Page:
Originally posted on Jamie Goode’s Wine blog

Lunch with Jamie Goode at Kew’s Glasshouse

Original article by Jamie Goode on his Wine Anorak Blog

Lunch at the Glasshouse, Kew, with Brian and Marion Smith of Elgin Ridge
Glasshouse Pork Belly
Glasshouse Pork Belly

Kew’s Glasshouse has to be one of the best places to lunch in London. It’s the sister restaurant to the equally impressive La Trompette in Chiswick, and together this pair of gems gives those of us out west reason to feel grateful. They both possess brilliant wine lists alongside highly creative and utterly delicious cooking, and are very reasonably priced.

I was guest today of Brian and Marion Smith of Elgin Ridge, an exciting new producer in the Elgin region of South Africa. They moved there in 2007 after selling their Kingston-based IT business. They’d always wanted to do a vineyard project but it took them a while to decide where.

Initially they had thought about making sparkling wine in the south of England, but the land was just too expensive. Then they considered France, but found that the wine industry was in turmoil and most of the properties on the market were there because the people were struggling to sell their wine, and they were expensive to boot.

So they turned to South Africa, and a property in Elgin that ticked all the boxes. Marion had first visited Cape Town in 2002, and liked it so much she came home having brought a holiday flat. Brian visited in 2003 and while he was staying there tasted a Sauvignon Blanc that he liked so much (the debut vintage of Iona), he went to visit the owner, Andrew Gunn. They became friends.

Glasshouse Rabbit Cannelloni
Glasshouse Rabbit Cannelloni

The combination of affordable land, and knowing people there led to the purchase of an abandoned 10 hectare apple farm in 2007. ‘It turns out that we have wonderful soils,’ says Marion. ‘It turns out this was more luck than judgement,’ Brian adds. ‘It is great that we were able to plant from scratch.’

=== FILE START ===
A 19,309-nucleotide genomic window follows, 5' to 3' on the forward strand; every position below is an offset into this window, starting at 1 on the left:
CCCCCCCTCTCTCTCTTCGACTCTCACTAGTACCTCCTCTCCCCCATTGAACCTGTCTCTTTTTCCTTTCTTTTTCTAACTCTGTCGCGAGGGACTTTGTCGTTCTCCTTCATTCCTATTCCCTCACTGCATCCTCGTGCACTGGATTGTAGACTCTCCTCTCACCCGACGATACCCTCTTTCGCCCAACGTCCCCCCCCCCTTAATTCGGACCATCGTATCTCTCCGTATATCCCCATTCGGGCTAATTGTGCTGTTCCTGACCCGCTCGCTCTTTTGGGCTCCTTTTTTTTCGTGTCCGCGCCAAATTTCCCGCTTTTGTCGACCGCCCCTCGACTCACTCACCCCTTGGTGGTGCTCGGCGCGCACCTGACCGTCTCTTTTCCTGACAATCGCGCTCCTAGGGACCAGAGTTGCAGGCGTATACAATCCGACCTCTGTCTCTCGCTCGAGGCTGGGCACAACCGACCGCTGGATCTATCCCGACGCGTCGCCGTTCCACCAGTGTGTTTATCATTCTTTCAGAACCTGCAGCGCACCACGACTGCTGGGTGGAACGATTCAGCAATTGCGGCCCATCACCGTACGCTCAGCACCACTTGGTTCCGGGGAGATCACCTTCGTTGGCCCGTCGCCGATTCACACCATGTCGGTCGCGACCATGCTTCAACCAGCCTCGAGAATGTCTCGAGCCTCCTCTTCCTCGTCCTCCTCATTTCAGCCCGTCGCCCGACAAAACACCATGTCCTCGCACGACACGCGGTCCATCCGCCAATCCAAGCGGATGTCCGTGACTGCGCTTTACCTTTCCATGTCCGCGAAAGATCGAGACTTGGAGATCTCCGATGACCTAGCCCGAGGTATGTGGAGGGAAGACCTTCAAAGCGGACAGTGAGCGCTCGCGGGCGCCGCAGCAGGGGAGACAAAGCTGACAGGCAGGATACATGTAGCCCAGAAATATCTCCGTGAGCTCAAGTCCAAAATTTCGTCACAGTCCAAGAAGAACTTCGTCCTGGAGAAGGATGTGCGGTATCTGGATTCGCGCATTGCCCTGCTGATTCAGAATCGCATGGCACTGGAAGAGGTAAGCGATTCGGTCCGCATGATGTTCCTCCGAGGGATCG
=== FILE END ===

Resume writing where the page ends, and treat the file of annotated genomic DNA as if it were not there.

They have so far planted 4.5 hectares, with 3.5 hectares of Sauvignon Blanc and half a hectare each of Chardonnay and Pinot Noir. They are organically certified, and as of this year Marion – who looks after the vineyard – has decided to go biodynamic, a decision prompted by a visit from Monty Waldin. They have just bought two Dexter cows, to complement their ducks. ‘The dogs and cats don’t know what to make of them,’ says Brian.

Production is 15 000 bottles this year, rising to 20 000 next year. The goal is to peak at 40 000 bottles. Winemaking consultancy is from Niels Verburg, who was initially reluctant to fill this role, but has agreed to work for three years with Brian in the winery, with a view to handing over. Kevin Watt has assisted with the viticulture.

We didn’t try the Elgin Ridge wines. I tried them back in March, and was really impressed by the 2011 Sauvignon Blanc, which I rated as one of South Africa’s best. The Chardonnay 2010 was very good, but not quite in the same league. Brian and Marion had just returned from a spectacular-sounding tour of Burgundy, so they ordered a couple of Burgundies from the list with the help of sommelier Sara Bachiorri, who was really impressive – particularly in the way she dealt with the low level taint in one of the wines, insisting on opening a second bottle immediately.

And the food? I had an intruiging starter of rabbit cannelloni with cumin and carrot, peas, fèves and mustard velouté. The flavours really worked well together, and the presentation was excellent. The cumin gave it quite a spicy, almost Indian character. My main was simply majestic, and one of the best things I have eaten this year. Miso glazed pork belly with spring greens, shitake and pork pastilla, soy and enoki broth was both utterly delicious, but also full of interest. The pastilla worked really well with the super-tender, flavoursome belly pork strips.

Simon Bize Savigny Les Beaune 2008 Burgundy A cracking white Burgundy. Very fine, fresh, mineral, slightly matchstick nose is taut and inviting. The palate is fresh and nicely intense with lemony acidity and attractive minerality. Very focused, and delicious. Could even do with a year or two to open out more. Will last a lot longer. 92/100